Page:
This also explains why they have no interest in cultivating a more popular image — why for them, being posh and aristocratic is not a problem. Vox’s leadership is focused primarily on this dispute over the right-wing of the political field. Hence it openly boasts that it has met with City of London executives — explaining that it has reassured them they have nothing to fear from Vox’s advance.
This is not something Le Pen would ever do. But Vox has no interest in appearing anti-establishment or a threat to the status quo. It also does not question the European Union in any way — it is less Eurosceptic than Euro-reformist.
It is true that in the final days of the campaign Vox began to deploy a certain social rhetoric, but one which was more reminiscent of Spanish fascism, as well as more recent neo-Nazi groups like Hogar Social. One example was its spat with the pop star Rosalía after she tweeted “Fuck Vox.” Their response was to post a picture of her in a private jet with the message: “the only people who do not need the homeland are the rich.” This phrase comes from Ramiro Ledesma, one of the main theorists of 1930s Spanish fascism.
We’ll have to see if Vox will try to incorporate more of this type of rhetoric going forward. But that will probably depend on the more Falangist sectors within the party gaining greater weight.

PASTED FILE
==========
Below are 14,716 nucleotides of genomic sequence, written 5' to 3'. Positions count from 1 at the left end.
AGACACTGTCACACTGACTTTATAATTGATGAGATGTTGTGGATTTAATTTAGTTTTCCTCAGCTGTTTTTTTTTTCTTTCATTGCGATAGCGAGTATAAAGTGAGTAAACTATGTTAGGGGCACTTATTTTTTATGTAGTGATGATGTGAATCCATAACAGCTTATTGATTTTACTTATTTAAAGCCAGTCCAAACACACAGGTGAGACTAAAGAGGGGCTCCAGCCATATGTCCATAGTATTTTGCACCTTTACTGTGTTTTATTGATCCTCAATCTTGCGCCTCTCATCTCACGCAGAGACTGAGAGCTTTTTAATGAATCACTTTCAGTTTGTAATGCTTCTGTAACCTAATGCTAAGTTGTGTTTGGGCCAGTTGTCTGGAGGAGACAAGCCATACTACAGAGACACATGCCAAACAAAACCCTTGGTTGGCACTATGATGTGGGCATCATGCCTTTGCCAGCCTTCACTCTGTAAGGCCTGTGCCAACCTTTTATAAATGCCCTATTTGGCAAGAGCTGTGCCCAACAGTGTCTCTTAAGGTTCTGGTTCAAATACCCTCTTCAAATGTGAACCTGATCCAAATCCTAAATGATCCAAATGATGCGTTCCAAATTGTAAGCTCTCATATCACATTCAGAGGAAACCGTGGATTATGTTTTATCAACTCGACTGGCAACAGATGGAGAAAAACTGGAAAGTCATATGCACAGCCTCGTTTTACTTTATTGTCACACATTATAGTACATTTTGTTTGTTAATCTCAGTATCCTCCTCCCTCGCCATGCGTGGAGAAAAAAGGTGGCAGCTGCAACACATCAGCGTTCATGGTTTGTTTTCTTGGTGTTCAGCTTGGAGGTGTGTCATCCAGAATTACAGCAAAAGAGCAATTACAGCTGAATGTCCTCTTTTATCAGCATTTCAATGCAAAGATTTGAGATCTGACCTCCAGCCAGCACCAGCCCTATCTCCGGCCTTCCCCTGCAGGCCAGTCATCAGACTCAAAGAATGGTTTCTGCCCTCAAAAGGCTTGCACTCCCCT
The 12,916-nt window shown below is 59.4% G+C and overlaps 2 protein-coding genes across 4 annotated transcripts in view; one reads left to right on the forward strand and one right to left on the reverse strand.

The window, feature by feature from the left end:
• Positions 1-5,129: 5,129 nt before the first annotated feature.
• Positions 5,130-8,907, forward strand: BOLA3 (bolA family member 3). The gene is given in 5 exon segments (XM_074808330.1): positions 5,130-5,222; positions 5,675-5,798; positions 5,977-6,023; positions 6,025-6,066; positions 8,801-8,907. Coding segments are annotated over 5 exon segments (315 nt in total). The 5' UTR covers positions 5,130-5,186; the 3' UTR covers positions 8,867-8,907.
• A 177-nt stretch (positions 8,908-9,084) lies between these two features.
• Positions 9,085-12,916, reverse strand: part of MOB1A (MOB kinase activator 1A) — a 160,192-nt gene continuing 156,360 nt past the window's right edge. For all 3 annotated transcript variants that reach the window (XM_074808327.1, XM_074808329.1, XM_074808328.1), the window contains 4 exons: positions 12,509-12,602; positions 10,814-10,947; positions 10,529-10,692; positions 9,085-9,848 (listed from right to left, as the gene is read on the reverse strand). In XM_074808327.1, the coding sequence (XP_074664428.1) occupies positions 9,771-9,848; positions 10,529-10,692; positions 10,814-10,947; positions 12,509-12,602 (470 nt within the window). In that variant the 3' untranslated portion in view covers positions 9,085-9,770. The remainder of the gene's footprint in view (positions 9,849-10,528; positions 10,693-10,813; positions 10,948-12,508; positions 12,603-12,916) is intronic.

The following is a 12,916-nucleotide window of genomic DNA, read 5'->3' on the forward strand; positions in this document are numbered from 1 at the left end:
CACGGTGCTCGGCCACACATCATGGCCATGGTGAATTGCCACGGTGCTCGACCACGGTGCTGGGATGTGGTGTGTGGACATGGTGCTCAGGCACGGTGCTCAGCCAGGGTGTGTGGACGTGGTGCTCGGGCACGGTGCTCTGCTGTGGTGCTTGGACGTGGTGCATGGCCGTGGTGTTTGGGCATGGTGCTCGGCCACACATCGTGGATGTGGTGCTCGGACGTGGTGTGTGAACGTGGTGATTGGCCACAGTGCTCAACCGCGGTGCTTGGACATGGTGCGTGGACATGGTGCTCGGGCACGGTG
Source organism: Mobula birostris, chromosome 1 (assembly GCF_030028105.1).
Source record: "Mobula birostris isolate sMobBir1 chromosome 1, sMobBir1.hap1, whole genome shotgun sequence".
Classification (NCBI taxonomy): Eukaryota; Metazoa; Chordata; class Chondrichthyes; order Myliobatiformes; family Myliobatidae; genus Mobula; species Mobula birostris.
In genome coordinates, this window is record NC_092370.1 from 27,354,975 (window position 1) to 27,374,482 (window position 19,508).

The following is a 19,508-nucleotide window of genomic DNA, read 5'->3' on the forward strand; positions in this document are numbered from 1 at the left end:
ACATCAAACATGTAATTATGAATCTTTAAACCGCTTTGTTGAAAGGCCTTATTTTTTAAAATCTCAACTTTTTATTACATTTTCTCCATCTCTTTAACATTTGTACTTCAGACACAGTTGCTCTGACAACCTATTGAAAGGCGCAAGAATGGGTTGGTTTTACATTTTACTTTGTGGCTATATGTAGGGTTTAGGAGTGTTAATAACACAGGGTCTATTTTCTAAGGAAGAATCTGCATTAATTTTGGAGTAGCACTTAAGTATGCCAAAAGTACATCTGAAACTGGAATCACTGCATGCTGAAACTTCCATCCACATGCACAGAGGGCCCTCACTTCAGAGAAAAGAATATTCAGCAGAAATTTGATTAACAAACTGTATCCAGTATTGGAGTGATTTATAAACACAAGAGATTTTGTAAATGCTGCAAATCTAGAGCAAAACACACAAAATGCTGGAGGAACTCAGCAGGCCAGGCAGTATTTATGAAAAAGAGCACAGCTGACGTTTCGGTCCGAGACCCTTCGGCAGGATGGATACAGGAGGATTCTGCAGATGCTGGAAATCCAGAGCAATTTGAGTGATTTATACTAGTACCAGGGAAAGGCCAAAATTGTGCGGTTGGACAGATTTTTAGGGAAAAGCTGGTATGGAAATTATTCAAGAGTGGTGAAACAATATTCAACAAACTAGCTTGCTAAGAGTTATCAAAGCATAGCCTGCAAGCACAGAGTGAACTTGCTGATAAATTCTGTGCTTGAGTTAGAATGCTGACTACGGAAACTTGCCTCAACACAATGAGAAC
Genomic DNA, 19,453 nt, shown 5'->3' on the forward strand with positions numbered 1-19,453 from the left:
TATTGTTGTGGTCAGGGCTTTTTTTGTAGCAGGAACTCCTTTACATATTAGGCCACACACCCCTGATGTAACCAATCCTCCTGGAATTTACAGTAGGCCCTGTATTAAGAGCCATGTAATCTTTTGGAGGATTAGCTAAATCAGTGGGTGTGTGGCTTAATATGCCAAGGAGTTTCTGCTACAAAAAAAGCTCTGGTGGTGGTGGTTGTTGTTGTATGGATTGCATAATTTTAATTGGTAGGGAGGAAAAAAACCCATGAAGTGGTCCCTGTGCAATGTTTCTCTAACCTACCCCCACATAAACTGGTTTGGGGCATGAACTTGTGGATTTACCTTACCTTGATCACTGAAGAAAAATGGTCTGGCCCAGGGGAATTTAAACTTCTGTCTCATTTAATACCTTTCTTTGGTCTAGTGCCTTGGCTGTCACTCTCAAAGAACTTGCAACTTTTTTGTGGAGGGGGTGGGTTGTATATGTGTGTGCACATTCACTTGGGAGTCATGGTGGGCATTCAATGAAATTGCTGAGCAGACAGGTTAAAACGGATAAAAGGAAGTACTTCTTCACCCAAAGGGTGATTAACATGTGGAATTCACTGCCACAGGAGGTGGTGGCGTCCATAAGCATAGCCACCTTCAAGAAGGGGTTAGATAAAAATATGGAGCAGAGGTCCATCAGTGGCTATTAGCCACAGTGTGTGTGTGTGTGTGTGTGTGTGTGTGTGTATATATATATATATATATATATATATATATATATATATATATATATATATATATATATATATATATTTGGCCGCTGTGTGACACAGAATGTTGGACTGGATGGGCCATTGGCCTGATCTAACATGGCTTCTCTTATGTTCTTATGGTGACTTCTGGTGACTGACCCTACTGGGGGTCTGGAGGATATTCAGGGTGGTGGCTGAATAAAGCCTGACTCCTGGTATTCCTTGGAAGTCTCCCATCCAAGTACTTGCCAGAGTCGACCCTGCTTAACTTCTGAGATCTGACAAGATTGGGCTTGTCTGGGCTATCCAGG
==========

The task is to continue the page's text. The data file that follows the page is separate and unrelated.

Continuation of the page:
You have spent five years now in the European Parliament. What has your experience been like there and what have you learned about the European Union from inside its institutions?
Unfortunately, it has confirmed my worst expectations. The parliament has no real say in the major decisions being taken at a European level. It lacks any means of oversight or control over the European Central Bank and the Eurogroup [the council made up of European finance ministers] which together decide the economic policy within the eurozone. The balance of power within the parliament also leans very much to the right.
This has been an institutional system that has been in crisis for the last decade — with Brexit as just one further example of this.
My time here, though, has also confirmed the idea that the European Parliament can serve as an important platform to ensure greater exposure for certain causes and social struggles. It can also act as a space from which to build alliances between various radical forces from across the continent.
We have to not only avoid a naive pro-EU stance that embraces this elite construct, but also the dead-end of identitarian nationalism. If we are to build an alternative to neoliberalism, which will begin with disobeying the strictures being imposed from Brussels, this cannot be done from Greece or Spain alone. Rather, it will require coordination across the continent — however difficult and uneven that is.